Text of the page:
Business Today

'Shooting with India's biggest bank fraudster: A personal account'

Rachit Goswami, Principal Photographer, India Today Group, recounts his meeting with Nirav Modi, the man who has been making headlines for all the wrong reasons.

Rachit Goswami | February 17, 2018 | Updated 15:06 IST
'Shooting with India's biggest bank fraudster: A personal account'

"Hello! Can you give me a few minutes?," Nirav Modi said as he walked into his store at South Mumbai's Kala Ghoda to pose for a photo shoot for a Business Today story. The celebrity jeweller wore a blue Canali suit with a silk red pocket square and he had a Fitbit and a luxury watch around his wrist. But what looked rather weird were his shabby loafers.

Modi seemed a person with calm and poised personality when I met him at the ground floor of his two-storeyed showroom showcasing fine jewellery. This was in August of 2016. His claim to fame was that he was the first Indian designer to have a 1000 square feet store at the famed Madison Avenue in New York. He was also making waves in the international arena for his designs. In the same year, he was ranked amongst the thousand billionaires in the world. In India, he was in the top fifties. My assignment was to shoot him for our once-a-year luxury special edition.

I reached his showroom almost an hour before the scheduled time, which was at 11:00 am. It was too early. The showroom was closed. I was reminded by the security that the entry would be allowed only when the contact person comes in. I decided to grab a sandwich from the nearby bakery. The wait was finally over and I was allowed in. I was also offered a cup of coffee. There was also a good piece of advice; I cannot leave my camera and light bags out in the display area since the store is open for customers. Frankly, I had never seen him until I met him. I had a faint remembrance of seeing advertisement hoardings of Nirav Modi around Mumbai. I had also looked him up on Google. From the pictures, he appeared to be a calm person. I must say a perfect man for the shoot.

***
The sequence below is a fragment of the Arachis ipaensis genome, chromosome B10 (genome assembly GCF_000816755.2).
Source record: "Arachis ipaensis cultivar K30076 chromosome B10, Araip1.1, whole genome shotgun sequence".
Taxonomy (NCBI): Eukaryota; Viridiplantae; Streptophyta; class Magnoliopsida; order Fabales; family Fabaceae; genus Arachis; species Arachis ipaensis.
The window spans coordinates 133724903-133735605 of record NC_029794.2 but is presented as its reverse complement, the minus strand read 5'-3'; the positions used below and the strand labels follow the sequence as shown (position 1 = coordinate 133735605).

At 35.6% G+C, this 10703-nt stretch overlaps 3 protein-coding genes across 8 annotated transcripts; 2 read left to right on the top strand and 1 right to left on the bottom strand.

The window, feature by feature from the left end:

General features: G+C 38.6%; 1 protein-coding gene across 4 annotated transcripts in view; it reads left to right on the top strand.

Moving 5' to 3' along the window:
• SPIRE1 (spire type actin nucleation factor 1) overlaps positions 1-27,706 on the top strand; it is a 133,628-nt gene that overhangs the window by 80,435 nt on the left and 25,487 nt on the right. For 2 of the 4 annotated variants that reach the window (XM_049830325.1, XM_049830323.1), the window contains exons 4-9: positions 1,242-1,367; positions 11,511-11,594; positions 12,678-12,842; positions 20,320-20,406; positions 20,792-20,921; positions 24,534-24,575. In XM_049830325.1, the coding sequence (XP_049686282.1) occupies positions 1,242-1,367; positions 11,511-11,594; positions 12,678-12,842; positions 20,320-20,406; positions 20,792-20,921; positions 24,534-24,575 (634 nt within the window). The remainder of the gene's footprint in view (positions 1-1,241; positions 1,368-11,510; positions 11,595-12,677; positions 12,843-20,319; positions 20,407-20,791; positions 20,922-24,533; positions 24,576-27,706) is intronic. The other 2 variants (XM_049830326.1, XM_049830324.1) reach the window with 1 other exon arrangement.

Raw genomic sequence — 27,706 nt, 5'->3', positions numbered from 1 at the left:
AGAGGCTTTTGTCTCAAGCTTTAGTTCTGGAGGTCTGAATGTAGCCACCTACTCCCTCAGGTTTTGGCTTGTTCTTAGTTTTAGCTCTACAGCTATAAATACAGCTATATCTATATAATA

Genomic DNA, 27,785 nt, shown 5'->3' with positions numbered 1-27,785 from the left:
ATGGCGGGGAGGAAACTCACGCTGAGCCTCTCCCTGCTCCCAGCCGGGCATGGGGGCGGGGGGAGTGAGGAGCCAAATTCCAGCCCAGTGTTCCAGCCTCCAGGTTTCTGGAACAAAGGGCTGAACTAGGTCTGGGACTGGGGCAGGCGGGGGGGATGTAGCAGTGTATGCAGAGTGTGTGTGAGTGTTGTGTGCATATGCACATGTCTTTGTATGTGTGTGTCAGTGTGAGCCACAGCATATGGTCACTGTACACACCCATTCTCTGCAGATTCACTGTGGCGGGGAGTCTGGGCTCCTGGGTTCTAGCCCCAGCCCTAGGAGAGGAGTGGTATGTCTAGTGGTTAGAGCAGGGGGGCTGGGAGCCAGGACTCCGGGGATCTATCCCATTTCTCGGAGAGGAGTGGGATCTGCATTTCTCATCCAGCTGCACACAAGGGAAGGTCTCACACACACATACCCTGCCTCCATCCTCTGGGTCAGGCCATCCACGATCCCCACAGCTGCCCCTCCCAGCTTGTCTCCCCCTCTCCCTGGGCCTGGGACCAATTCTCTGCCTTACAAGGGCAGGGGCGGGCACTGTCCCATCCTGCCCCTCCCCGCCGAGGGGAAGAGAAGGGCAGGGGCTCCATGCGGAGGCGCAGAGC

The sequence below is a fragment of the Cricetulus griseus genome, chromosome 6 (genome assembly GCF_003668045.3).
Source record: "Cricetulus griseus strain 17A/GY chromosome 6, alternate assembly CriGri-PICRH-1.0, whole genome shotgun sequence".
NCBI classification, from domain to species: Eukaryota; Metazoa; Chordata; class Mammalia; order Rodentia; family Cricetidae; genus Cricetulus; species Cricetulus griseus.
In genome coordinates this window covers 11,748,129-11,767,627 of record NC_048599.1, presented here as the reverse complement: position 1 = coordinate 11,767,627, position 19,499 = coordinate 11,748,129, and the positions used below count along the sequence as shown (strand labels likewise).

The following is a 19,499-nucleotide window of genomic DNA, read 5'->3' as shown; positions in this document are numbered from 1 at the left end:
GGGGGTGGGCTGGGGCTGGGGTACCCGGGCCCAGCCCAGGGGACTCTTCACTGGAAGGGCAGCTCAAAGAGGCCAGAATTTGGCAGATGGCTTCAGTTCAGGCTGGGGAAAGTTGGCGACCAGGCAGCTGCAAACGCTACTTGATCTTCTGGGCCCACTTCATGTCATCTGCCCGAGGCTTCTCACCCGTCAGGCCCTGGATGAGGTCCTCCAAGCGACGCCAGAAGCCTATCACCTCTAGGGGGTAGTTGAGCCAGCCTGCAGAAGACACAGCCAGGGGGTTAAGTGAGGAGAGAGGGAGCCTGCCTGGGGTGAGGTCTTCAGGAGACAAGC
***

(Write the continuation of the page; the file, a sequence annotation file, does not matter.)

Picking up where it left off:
Finally, the wait was over. Nirav Modi was ready for the shoot. I first showed him some dummy shots, which I did with his employees. He smiled and started posing for the camera. I found him indulging, unlike many CEOs who are often distracted or look restless while posing. The ground floor shoot was quickly over and done.

The next set of pictures had to be shot on the first floor of his showroom. I had to shift my lights. I requested him to wait for some time as I adjusted the lights. He didn't look in a rush, and patiently waited in his office for some time. I wanted to take his portrait around his showcased jewellery which cost anywhere from Rs 5 lakh to Rs 5 crore. He posed around his creations and followed the instructions during the shoot. He came across as soft spoken and shy person who wanted to have stores around the world.

He gave me my fill. I spent almost half an hour.

Last Wednesday, when Nirav Modi hit the headlines for defrauding Punjab National Bank, the images of my shoot with him started snowballing into my mind. I quickly pulled out those images to see the man. Once again, my eyes were stuck at his completely worn out brown loafers. "Is it a style statement to wear shabby footwear?," is what criss-crossed my mind. I'm sure the banks are also clueless about the man they trusted with thousands of crore of depositors' money.

My camera lens has captured the who's who of India Inc., little did I know that my lens would also capture India's biggest fraudster ever!

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